We base 30% of a state’s Gender Parity Index score on its statewide elected executive officials, including governor. Offices are weighted comparatively based on their importance.
For the single-seat office of governor, we count the last three elections to give ourselves a clearer picture of whether a woman is likely to become governor in the state. If a state’s only statewide elected executive is governor (as is the case in Maine, New Hampshire, and Tennessee), then the last gubernatorial election is worth 15 points and the preceding two are worth 7.5 points each. If a state’s only elected executive other than the governor is the lieutenant governor (as is the case in Alaska, Hawaii, and New Jersey), then a woman winning the most recent gubernatorial election would be worth 12.5 points and the winners from the two preceding gubernatorial elections would be worth 6.25 points each. The remaining five points are divided between the three most recent elections for lieutenant governor – 2.5 points for the most recent election, and 1.25 each for the two preceding elections.
In states with three or more statewide elected executives, 10 points are awarded for electing a woman in the last gubernatorial election, and 5 points are awarded each for electing a woman in the two previous gubernatorial elections. The remaining 10 points are awarded based on the number of women holding non-gubernatorial elected executive positions (even if the person currently holding that office was appointed). Half a point is awarded for each elected superintendent of public instruction and commissioner if the office is single-seat, or to the popularly elected president of a commission if the commission includes multiple commissioners. Commissions with an appointed rather elected president or chair are excluded from the tally.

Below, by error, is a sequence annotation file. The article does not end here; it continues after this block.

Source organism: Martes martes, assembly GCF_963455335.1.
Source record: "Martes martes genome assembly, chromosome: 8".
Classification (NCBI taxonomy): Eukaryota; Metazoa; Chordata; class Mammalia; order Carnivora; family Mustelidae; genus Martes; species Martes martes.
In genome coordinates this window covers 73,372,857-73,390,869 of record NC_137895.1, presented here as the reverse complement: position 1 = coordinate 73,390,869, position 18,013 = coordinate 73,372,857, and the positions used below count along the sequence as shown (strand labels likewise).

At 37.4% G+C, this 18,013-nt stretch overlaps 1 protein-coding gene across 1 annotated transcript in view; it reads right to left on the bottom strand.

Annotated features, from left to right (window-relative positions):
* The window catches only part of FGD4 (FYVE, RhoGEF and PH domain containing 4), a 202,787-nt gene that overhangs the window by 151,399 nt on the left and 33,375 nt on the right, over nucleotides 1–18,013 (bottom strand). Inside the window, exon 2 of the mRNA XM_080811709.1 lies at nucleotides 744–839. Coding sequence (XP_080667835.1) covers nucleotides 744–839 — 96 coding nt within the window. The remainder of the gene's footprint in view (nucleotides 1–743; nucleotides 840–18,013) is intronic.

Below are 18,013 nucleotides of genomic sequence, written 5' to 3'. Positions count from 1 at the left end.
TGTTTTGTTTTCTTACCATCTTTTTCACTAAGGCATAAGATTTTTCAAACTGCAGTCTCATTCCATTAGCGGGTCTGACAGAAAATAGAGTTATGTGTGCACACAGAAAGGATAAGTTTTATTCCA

The remaining points are allocated for the offices of lieutenant governor, secretary of state, attorney general, treasurer, and auditor/comptroller. Points are weighted so that the first three offices are always worth twice as much as the last two. For example, if a state had each of the five positions listed above, but no elected commissioners, then a state would receive 2.5 points for a woman lieutenant governor and 1.25 points for a woman state treasurer.
See how many points your state received in our report, The State of Women's Representation 2014-15, for its elected executives here.